The repose of sleep refreshes only the body. It rarely sets the soul at rest. The repose of the night does not belong to us. It is not the possession of our being. Sleep opens within us an inn for phantoms. In the morning we must sweep out the shadows.
Once in awhile, Right in the middle of an ordinary life, Love gives us a fairy tale. ~ by Anonymous ~
Yesterday while chatting with two of my friends from school (both women) they started talking about their feelings towards the movie Just Wright which stars Common and Queen Latifah. I haven't watched the movie but you can read this review. Also from what I gather from the movie it has a cookie cutter story line but it's still "cute" and the ending is predictable.
Correct me if I'm wrong in the comments section but it goes something like this: Common is on top of the world as a basketball player and his girl (Paula Patton) is his arm candy/fiancée until he gets hurt. Patton who sees her meal ticket running dry dumps him. Queen Latifah gives him the confidence to come back from his injury to play again. Once back in the league Common is back on top of the world and Patton comes back telling him she made a mistake by leaving him. Common takes her back and leaves Queen Latifah high and dry although they have feeling for each other. Common has a sort of epiphany where he realizes the one he truly wants and needs is Queen Latifah, then he makes some sort of grand gesture to show his love for her.
The same type of grand romantic gesture that is littered across black romantic comedies. Hell in most romantic movies period.
This is where my friends asked me why guys why situations like this don't happen in real life. Why don't women ever get that fairy tale ending? The example they cited was in Love and Basketball when Sanaa Lathan played Omar Epps one-on-one for his heart and he beat her. He then asked her to play again, "Double or Nothing." If you don't remember the scene, here is a cilp:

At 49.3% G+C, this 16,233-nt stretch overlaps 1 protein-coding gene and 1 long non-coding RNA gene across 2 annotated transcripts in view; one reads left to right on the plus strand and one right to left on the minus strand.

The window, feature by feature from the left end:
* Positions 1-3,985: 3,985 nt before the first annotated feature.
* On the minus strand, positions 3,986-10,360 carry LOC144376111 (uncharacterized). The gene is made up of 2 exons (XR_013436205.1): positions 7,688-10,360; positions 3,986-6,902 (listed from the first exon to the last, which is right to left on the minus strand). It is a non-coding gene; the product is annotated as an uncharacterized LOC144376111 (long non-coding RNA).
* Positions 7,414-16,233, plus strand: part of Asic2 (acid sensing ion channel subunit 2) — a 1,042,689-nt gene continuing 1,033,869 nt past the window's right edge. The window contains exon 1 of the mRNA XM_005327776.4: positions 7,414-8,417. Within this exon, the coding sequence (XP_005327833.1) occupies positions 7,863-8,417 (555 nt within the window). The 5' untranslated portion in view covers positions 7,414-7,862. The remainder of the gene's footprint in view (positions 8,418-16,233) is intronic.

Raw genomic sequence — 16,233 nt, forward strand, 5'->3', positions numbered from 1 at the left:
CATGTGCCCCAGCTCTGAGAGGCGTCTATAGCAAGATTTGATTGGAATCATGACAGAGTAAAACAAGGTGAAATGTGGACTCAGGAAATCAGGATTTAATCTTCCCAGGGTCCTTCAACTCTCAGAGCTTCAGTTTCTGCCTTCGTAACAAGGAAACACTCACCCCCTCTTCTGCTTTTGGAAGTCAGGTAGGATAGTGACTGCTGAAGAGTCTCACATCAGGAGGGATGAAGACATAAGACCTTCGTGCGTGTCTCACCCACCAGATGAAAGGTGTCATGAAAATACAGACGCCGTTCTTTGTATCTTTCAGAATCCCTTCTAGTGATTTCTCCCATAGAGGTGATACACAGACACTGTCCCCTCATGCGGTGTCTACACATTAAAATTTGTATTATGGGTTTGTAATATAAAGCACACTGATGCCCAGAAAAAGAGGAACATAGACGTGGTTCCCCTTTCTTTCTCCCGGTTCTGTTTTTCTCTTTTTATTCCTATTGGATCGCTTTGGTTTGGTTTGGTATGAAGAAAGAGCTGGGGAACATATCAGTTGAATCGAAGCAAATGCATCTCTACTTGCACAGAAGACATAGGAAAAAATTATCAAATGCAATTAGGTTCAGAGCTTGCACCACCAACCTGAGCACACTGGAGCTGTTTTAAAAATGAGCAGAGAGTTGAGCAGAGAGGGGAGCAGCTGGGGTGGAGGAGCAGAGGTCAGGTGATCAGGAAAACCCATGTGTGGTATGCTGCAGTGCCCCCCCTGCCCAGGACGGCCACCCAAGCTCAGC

Remember that quote I put at the beginning of this post? If you don't scroll back up (don't worry I'll wait). Now shit like that doesn't happen in real life. For a gesture that grand to made there would have to lots of drama and turmoil surrounding a relationship in the first place. I bet all the women's hearts in the theater skipped a beat during that last scene but they probably failed to realize how much turbulence their relationship endured before it came to the climatic moment. Before women ask themselves why they never experience moments like this they should ask themselves would they be willing to deal with the farce it takes to get to that point.
Let me give you an example of the conversation that would occur if something that happened in Love and Basketball happened in real life:
-Melissa: "Hey girl let me tell you what happened last night with me and Dontrell."
-Bonquisha: "I thought y'all broke up?!"
-Melissa: "Yeah we did. But despite all that happened between us I know we still love each other, so we got some drinks and went to the pool hall. Do you know what this corny n*99a asked me?"
-Bonquisha: "Ohhhh what he say girl?"
-Melissa: "He gonna talk about, "Can I play you for your heart?"
-(as they both bust out laughing) Bonquisha: "Girl that n*99a is wack, you should just go ahead with James. He's not on all that romantical stuff."
Ok, this situation is a little exaggerated but I seriously doubt grand gestures of romanticism go over so well in real life. Trust me I know from personal experience. I would think that women would want a relationship with less drama and a man who wouldn't have to make grand gestures every once in a while because he showed her how much he loved her everyday. I could be wrong though. How about y'all? Ladies do you want sweeping displays of romanticism from your man? Fellas, are you into fairy tale endings?